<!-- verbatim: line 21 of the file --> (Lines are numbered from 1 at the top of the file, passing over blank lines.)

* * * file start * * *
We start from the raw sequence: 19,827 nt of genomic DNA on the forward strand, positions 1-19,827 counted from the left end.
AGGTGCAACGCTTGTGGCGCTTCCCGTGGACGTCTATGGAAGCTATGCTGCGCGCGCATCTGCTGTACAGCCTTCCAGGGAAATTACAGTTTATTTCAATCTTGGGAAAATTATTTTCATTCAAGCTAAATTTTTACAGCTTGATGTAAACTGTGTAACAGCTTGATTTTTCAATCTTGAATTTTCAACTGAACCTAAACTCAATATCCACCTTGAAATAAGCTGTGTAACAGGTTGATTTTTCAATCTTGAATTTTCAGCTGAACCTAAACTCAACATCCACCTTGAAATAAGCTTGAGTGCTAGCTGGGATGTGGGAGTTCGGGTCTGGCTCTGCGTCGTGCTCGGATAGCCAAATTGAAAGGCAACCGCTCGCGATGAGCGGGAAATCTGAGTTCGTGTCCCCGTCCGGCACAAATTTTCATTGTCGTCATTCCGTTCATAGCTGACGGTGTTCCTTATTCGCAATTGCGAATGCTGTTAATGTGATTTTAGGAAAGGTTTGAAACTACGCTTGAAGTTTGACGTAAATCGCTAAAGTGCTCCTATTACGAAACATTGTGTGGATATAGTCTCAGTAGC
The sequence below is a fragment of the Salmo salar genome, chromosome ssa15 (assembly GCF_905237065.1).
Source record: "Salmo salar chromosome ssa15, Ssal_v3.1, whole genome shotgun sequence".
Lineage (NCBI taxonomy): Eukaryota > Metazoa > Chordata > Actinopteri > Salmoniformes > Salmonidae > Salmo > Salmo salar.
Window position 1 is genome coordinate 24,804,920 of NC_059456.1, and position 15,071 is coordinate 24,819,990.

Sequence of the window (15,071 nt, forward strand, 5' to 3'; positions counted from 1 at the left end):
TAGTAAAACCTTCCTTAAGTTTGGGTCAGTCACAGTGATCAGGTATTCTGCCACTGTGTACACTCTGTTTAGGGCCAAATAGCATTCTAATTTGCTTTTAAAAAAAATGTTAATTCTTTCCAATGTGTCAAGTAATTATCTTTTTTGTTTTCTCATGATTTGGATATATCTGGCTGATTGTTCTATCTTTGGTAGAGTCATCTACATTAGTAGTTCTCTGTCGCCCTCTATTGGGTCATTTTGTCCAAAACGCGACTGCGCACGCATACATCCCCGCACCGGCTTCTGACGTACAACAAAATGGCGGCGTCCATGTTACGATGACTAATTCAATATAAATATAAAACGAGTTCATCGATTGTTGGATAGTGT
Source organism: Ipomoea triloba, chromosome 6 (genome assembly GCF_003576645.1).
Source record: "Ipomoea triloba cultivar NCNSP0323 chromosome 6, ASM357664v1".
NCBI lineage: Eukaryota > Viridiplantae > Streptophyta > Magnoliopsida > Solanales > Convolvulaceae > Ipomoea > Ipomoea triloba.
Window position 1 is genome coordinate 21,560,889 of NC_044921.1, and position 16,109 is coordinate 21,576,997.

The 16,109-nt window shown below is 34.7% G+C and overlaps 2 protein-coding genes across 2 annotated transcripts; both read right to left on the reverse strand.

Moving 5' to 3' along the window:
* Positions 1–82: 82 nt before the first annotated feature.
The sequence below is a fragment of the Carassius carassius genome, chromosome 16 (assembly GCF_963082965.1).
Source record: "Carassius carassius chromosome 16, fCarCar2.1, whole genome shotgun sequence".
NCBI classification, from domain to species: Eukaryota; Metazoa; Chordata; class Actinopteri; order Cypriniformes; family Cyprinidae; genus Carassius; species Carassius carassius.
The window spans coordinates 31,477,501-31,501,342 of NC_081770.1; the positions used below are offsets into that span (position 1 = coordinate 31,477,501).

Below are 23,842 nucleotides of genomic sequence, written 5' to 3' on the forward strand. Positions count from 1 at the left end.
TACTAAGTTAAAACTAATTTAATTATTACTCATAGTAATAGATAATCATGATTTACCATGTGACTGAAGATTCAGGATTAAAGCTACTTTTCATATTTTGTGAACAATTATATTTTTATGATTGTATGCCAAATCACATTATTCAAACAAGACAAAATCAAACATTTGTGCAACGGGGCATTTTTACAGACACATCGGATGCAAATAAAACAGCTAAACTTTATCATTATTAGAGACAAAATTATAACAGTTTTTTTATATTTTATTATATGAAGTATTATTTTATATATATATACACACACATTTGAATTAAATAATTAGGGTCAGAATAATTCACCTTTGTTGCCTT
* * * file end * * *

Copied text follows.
TACTAAGTTAAAACTAATTTAATTATTACTCATAGTAATAGATAATCATGATTTACCATGTGACTGAAGATTCAGGATTAAAGCTACTTTTCATATTTTGTGAACAATTATATTTTTATGATTGTATGCCAAATCACATTATTCAAACAAGACAAAATCAAACATTTGTGCAACGGGGCATTTTTACAGACACATCGGATGCAAATAAAACAGCTAAACTTTATCATTATTAGAGACAAAATTATAACAGTTTTTTTATATTTTATTATATGAAGTATTATTTTATATATATATACACACACATTTGAATTAAATAATTAGGGTCAGAATAATTCACCTTTGTTGCCTT